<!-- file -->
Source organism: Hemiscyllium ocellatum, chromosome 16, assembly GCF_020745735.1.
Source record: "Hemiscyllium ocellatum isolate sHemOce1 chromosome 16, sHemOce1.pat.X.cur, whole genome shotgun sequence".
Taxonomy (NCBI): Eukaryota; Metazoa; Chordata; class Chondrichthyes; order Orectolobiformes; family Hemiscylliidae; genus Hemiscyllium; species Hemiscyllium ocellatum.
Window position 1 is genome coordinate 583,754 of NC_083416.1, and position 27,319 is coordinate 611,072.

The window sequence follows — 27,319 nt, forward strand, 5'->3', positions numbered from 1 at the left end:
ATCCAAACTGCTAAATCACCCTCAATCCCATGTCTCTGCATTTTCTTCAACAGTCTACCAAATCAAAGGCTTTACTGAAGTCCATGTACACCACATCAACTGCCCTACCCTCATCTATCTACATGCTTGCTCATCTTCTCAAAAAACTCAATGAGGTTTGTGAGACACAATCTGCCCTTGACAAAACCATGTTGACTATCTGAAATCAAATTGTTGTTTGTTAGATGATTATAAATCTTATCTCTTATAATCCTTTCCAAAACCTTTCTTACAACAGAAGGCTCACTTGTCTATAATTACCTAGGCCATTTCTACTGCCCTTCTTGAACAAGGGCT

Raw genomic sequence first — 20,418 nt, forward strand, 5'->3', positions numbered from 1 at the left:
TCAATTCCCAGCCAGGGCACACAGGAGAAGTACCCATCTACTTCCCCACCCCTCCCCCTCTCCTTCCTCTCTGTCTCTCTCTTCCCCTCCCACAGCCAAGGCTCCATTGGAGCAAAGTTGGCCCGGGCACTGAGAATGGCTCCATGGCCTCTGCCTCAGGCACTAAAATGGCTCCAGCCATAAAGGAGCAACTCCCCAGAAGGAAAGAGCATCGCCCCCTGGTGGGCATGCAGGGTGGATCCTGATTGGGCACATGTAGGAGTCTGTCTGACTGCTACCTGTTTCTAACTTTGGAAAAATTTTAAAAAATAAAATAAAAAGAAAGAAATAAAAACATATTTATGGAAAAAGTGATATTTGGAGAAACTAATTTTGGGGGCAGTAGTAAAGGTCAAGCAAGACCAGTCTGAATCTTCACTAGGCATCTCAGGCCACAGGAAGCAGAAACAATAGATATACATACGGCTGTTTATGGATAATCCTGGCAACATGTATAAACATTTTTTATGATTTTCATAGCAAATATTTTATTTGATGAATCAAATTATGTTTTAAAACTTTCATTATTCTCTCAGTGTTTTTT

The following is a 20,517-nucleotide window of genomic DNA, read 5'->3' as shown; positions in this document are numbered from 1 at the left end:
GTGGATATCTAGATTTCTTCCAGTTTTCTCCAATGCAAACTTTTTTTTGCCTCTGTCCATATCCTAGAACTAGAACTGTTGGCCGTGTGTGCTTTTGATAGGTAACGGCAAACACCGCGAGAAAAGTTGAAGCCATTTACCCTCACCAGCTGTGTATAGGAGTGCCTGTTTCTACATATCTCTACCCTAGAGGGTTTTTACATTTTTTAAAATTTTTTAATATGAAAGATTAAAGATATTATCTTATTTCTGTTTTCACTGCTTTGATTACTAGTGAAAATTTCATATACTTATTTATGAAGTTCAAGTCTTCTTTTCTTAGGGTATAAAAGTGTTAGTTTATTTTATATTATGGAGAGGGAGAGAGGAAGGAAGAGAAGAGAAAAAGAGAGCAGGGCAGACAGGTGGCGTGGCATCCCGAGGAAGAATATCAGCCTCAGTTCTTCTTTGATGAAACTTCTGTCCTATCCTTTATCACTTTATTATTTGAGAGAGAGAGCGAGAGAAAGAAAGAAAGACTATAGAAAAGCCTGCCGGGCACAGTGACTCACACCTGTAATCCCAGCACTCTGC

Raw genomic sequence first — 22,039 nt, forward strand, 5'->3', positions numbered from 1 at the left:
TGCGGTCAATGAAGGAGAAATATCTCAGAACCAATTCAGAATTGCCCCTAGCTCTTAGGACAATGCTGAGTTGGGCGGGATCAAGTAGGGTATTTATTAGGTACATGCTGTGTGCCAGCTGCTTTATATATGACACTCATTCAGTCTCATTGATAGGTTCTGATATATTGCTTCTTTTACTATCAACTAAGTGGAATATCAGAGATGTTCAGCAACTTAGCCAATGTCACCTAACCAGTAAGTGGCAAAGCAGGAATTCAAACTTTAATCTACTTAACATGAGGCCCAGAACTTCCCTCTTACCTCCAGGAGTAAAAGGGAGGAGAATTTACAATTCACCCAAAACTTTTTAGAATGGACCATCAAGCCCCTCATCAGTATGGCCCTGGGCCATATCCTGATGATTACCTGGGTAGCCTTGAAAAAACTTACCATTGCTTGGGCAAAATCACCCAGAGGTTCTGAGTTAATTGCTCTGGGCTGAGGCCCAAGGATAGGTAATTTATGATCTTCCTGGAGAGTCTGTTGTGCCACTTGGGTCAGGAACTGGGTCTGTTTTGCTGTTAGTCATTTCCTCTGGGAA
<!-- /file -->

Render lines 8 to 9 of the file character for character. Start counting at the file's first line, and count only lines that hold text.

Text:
TCAATTCCCAGCCAGGGCACACAGGAGAAGTACCCATCTACTTCCCCACCCCTCCCCCTCTCCTTCCTCTCTGTCTCTCTCTTCCCCTCCCACAGCCAAGGCTCCATTGGAGCAAAGTTGGCCCGGGCACTGAGAATGGCTCCATGGCCTCTGCCTCAGGCACTAAAATGGCTCCAGCCATAAAGGAGCAACTCCCCAGAAGGAAAGAGCATCGCCCCCTGGTGGGCATGCAGGGTGGATCCTGATTGGGCACATGTAGGAGTCTGTCTGACTGCTACCTGTTTCTAACTTTGGAAAAATTTTAAAAAATAAAATAAAAAGAAAGAAATAAAAACATATTTATGGAAAAAGTGATATTTGGAGAAACTAATTTTGGGGGCAGTAGTAAAGGTCAAGCAAGACCAGTCTGAATCTTCACTAGGCATCTCAGGCCACAGGAAGCAGAAACAATAGATATACATACGGCTGTTTATGGATAATCCTGGCAACATGTATAAACATTTTTTATGATTTTCATAGCAAATATTTTATTTGATGAATCAAATTATGTTTTAAAACTTTCATTATTCTCTCAGTGTTTTTT

The following is a 20,517-nucleotide window of genomic DNA, read 5'->3' as shown; positions in this document are numbered from 1 at the left end: